Leveraging Structure to Improve Classification Performance in Sparsely Labeled Networks

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We address the problem of classification in a partially labeled network (a.k.a. within-network classification), with an emphasis on tasks in which we have very few labeled instances to start with. Recent work has demonstrated the utility of collective classification (i.e., simultaneous inferences over class labels of related instances) in this general problem setting. However, the performance of collective classification algorithms can be adversely affected by the sparseness of labels in real-world networks. We show that on several real-world data sets, collective classification appears to offer little advantage in general and hurts performance in the worst cases. In this paper, we ... continued below

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Gallagher, B & Eliassi-Rad, T October 22, 2007.

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Description

We address the problem of classification in a partially labeled network (a.k.a. within-network classification), with an emphasis on tasks in which we have very few labeled instances to start with. Recent work has demonstrated the utility of collective classification (i.e., simultaneous inferences over class labels of related instances) in this general problem setting. However, the performance of collective classification algorithms can be adversely affected by the sparseness of labels in real-world networks. We show that on several real-world data sets, collective classification appears to offer little advantage in general and hurts performance in the worst cases. In this paper, we explore a complimentary approach to within-network classification that takes advantage of network structure. Our approach is motivated by the observation that real-world networks often provide a great deal more structural information than attribute information (e.g., class labels). Through experiments on supervised and semi-supervised classifiers of network data, we demonstrate that a small number of structural features can lead to consistent and sometimes dramatic improvements in classification performance. We also examine the relative utility of individual structural features and show that, in many cases, it is a combination of both local and global network structure that is most informative.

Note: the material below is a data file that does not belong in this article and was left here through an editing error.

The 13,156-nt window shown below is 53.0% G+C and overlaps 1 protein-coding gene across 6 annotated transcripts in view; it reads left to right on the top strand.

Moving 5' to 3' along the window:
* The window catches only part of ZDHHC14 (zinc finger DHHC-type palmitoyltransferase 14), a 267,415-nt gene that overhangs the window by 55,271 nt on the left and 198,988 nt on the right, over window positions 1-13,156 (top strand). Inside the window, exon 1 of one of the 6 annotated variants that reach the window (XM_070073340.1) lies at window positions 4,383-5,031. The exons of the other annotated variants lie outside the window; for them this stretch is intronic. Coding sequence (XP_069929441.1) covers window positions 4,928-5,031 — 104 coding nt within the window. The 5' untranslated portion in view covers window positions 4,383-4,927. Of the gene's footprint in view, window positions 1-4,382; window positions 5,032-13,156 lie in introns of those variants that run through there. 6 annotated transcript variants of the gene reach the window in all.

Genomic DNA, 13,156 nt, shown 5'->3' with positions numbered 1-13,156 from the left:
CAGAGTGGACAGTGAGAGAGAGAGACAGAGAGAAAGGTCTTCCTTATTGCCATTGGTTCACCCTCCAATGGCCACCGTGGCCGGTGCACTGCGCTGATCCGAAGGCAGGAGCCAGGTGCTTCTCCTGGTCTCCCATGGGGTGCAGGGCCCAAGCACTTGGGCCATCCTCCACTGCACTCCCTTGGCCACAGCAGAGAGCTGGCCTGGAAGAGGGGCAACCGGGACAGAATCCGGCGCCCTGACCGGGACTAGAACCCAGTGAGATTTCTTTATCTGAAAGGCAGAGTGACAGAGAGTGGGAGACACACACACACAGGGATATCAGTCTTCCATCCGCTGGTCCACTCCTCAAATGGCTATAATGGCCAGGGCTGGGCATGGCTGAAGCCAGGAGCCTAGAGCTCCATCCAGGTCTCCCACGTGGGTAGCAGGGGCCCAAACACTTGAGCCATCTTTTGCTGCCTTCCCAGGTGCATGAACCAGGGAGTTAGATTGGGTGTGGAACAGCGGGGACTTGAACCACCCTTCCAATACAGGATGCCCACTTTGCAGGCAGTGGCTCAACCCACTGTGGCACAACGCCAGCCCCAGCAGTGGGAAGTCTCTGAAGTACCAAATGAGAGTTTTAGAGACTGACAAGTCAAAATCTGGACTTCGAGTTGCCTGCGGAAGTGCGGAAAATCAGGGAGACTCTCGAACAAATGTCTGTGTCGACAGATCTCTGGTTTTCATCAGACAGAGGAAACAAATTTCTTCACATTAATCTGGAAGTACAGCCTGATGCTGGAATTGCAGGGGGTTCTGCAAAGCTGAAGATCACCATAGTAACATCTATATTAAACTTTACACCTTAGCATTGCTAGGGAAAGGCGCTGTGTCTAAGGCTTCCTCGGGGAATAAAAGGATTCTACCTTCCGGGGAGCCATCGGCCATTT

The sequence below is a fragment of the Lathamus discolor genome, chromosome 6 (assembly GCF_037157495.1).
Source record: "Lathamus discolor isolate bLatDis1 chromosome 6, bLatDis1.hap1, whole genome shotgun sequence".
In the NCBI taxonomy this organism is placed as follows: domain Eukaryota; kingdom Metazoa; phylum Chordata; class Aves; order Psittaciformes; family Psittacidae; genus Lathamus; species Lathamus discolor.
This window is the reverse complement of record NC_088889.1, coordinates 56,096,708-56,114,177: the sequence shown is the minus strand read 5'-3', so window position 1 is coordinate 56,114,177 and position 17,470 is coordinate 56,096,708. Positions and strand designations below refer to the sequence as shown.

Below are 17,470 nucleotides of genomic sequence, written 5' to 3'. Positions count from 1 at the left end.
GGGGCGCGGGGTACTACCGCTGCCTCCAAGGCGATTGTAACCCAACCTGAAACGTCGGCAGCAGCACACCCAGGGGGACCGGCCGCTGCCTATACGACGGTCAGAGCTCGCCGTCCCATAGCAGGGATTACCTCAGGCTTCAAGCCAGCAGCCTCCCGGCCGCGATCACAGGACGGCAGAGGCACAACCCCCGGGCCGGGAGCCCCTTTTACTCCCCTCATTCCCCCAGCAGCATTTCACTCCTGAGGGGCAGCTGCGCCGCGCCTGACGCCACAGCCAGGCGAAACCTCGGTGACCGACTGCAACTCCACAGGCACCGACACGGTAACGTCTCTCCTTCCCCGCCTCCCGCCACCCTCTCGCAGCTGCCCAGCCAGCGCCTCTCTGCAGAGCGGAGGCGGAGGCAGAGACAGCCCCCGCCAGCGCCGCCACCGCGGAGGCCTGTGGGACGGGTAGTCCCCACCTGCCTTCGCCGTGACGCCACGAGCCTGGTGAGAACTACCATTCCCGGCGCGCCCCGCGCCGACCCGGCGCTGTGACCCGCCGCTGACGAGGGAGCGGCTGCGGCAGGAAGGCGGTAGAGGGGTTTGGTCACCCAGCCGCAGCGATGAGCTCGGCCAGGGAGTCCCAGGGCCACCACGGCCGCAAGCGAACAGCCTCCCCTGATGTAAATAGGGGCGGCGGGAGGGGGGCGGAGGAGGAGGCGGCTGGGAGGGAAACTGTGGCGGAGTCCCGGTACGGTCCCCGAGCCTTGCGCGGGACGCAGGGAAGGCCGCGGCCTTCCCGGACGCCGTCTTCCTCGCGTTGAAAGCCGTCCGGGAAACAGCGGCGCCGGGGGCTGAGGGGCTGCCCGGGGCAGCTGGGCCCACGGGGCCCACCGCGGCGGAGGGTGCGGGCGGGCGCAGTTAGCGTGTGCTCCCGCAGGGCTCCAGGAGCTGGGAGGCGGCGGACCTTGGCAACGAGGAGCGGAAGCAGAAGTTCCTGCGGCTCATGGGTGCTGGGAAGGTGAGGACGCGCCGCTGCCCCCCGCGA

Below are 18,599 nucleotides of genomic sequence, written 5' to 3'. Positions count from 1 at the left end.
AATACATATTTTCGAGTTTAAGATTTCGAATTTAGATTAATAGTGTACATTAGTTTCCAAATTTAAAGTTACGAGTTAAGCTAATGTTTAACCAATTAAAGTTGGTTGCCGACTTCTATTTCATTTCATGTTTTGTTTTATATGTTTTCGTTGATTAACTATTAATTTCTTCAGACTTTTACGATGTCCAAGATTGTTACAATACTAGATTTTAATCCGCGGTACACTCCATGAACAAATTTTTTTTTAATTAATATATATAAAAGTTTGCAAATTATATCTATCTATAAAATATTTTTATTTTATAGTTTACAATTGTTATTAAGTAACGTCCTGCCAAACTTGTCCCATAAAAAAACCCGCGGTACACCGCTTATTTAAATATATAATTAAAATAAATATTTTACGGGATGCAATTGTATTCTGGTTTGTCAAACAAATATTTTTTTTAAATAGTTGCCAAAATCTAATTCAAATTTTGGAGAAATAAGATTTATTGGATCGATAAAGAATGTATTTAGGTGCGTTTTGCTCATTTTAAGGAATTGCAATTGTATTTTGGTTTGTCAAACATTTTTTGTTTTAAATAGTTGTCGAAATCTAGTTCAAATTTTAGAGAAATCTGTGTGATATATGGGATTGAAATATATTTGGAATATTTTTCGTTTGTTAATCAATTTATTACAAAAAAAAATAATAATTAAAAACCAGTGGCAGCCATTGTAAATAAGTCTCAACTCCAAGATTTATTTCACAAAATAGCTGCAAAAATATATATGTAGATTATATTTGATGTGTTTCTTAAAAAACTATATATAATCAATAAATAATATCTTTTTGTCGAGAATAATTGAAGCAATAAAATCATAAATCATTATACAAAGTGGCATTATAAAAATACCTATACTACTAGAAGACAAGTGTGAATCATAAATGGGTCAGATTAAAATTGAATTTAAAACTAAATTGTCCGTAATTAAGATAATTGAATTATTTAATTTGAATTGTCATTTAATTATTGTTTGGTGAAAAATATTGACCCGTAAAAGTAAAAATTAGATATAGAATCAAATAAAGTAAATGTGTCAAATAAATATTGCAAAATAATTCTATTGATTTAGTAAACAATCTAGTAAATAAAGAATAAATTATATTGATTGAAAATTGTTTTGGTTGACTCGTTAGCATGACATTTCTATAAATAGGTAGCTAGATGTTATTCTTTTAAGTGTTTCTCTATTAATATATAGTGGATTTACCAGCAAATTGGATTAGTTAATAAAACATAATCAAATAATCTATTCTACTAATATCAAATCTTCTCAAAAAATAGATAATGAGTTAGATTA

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PDF-file: 16 pages; size: 0.3 Mbytes

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  • Report No.: UCRL-TR-235752
  • Grant Number: W-7405-ENG-48
  • DOI: 10.2172/926032 | External Link
  • Office of Scientific & Technical Information Report Number: 926032
  • Archival Resource Key: ark:/67531/metadc901790

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  • October 22, 2007

Added to The UNT Digital Library

  • Sept. 27, 2016, 1:39 a.m.

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  • Dec. 7, 2016, 4:31 p.m.

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Gallagher, B & Eliassi-Rad, T. Leveraging Structure to Improve Classification Performance in Sparsely Labeled Networks, report, October 22, 2007; Livermore, California. (digital.library.unt.edu/ark:/67531/metadc901790/: accessed October 23, 2018), University of North Texas Libraries, Digital Library, digital.library.unt.edu; crediting UNT Libraries Government Documents Department.